Blazers down Raptors, 97-84
PORTLAND — When the Blazers led the Thunder by 13 points in the third quarter Thursday, the feel in the Rose Garden was “oh no.” The flow of that game suggested an Oklahoma City run may be imminent, and boy was it.
But when the Blazers led Toronto by 13 in the third quarter Saturday, the feeling was “no way.” Regardless of the occasional Raptors scoring binge, Portland was never going to relinquish control.
Such command produced a 97-84 win for the Blazers, whose defensive stops more than made up for some conspicuous offensive slop. The victory improves their record to 5-2 heading into tonight’s game vs. the Lakers in Los Angeles.
“It started defensively. We were getting stops and making them miss shots,” said Blazers coach Nate McMillan, whose team committed 18 turnovers. “Any time you’re giving them (an opponent) possessions, that’s an opportunity for a team to get back into the game and they did…we got stops and we started to make some shots. We got the momentum back by making a bucket.”
Still burning from its one-point, overtime loss to the Thunder two nights earlier, Portland took out its frustration on the Raptors’ field-goal percentage. Toronto (1-5) made just 28 of its 76 attempts, good for a 36 percent clip.
The fact that it missed its first 16 3-point attempts certainly magnified the Raptors’ futility, but the Blazers rarely gave them enough space to hoist unchallenged shots.
Portland, meanwhile, wasn’t exactly hurting for open looks. Brandon Roy led all scores with 26 points, a total he amassed in 37 minutes. His 15th point tied him with Blazers assistant coach Buck Williams for 15th place on Portland’s all-time scoring list with 5,677 points. The fifth-year guard then broke the record with a lay-up 38 seconds into the third quarter.
“I heard that I was going to pass somebody soon,” Roy said with a smile after the game. “And then when they announced it was Buck I looked over him. It was kind of funny.”
LaMarcus Aldridge added 22 points for the Blazers while Nicolas Batum posted 20 on 7 of 14 shooting. But you could argue Marcus Camby and Andre Miller had a greater impact despite the pair scoring just eight and six points, respectively.
Migraine issues rendered Camby questionable before the game, but with the pain having subsided after a nap, the 7-foot center felt obligated to suit up.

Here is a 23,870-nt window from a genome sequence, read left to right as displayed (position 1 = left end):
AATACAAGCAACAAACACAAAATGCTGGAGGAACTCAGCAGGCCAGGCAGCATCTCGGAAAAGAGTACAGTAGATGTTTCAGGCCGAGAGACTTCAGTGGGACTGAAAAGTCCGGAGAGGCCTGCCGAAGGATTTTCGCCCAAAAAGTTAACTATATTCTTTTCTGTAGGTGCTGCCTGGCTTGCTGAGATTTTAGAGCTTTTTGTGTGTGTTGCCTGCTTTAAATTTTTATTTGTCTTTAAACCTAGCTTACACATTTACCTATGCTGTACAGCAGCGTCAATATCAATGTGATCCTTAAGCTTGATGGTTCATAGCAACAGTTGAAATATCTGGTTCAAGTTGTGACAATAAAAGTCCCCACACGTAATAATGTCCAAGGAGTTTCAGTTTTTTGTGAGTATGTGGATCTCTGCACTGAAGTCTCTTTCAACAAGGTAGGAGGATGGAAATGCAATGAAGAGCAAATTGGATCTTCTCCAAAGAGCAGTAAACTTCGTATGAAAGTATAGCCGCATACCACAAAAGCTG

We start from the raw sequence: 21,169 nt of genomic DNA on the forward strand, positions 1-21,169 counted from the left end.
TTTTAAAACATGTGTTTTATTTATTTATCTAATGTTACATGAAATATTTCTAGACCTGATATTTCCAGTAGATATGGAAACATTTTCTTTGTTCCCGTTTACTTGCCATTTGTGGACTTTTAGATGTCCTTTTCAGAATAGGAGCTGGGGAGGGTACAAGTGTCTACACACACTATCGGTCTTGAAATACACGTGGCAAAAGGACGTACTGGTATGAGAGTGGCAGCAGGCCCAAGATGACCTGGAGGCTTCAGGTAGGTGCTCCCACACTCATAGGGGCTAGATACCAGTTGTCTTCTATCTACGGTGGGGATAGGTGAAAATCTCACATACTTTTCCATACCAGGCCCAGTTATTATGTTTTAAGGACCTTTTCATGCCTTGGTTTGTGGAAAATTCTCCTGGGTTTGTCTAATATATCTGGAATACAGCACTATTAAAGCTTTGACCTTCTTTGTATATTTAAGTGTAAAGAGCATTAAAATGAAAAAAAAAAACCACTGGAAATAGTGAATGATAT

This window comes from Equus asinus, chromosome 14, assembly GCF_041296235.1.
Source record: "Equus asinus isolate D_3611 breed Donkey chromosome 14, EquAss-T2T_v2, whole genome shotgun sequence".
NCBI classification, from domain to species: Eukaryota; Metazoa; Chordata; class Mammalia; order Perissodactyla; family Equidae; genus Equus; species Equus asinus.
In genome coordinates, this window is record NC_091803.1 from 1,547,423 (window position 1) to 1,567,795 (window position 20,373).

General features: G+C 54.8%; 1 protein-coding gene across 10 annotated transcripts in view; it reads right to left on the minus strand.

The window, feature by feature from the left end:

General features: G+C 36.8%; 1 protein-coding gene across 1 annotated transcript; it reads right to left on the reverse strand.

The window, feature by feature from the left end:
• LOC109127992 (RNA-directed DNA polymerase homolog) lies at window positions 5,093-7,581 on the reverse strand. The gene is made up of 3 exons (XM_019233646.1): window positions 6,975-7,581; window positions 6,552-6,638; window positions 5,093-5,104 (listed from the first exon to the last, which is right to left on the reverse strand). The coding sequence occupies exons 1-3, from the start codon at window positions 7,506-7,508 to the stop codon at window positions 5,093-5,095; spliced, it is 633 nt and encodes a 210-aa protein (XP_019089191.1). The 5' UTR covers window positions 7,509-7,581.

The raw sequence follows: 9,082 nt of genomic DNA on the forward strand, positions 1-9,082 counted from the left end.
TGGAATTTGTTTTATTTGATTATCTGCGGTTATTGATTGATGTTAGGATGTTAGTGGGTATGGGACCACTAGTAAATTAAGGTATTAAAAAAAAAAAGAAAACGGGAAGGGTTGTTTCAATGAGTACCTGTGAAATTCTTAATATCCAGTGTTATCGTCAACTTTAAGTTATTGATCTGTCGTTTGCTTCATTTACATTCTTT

What followed were 16 rebounds and an incessant post presence.
“I didn’t want to leave LA (Aldridge) out there by himself tonight,” said Camby, adding that he’s been experiencing migraines since his time with the Clippers. “I was just trying to go out there and gut it up and take one for the team.”
Miller, meanwhile, collected 13 assists and indirectly contributed to additional buckets by drawing defenders and hooking up teammates two passes away.
The Blazers only real flaw was the turnovers, which kept Toronto in the game through the early minutes of the fourth quarter.
Despite a Blazer fan wielding a sign reading “The Raptors took their talent to South Beach,” — referring to departed forward Chris Bosh — Toronto has displayed dangerous athleticism that challenged the Lakers Friday night.
And despite trailing by as many as 23 points in the third quarter, the Raptors capitalized on Blazers mistakes and crept to within eight when Jose Calderon knocked down a 20-footer with 10:45 left in the game.
The Blazers, however, rallied by committee, spreading the scoring around and once again establishing a 23-point lead.
In fact, the advantage was sizable enough that Australian guard Patty Mills took the floor for Portland with 3:09 left in the game, and hit a free-throw that generated a boisterous reaction from the home crowd.
“I wasn’t expecting that,” Mills said. “I was smiling… maybe smiling a little too much because I missed that second free throw.
Jarrett Jack led the Raptors with 16 poitns while Leandro Barbosa, Andrea Bargnani and Amir Johnson each added 12.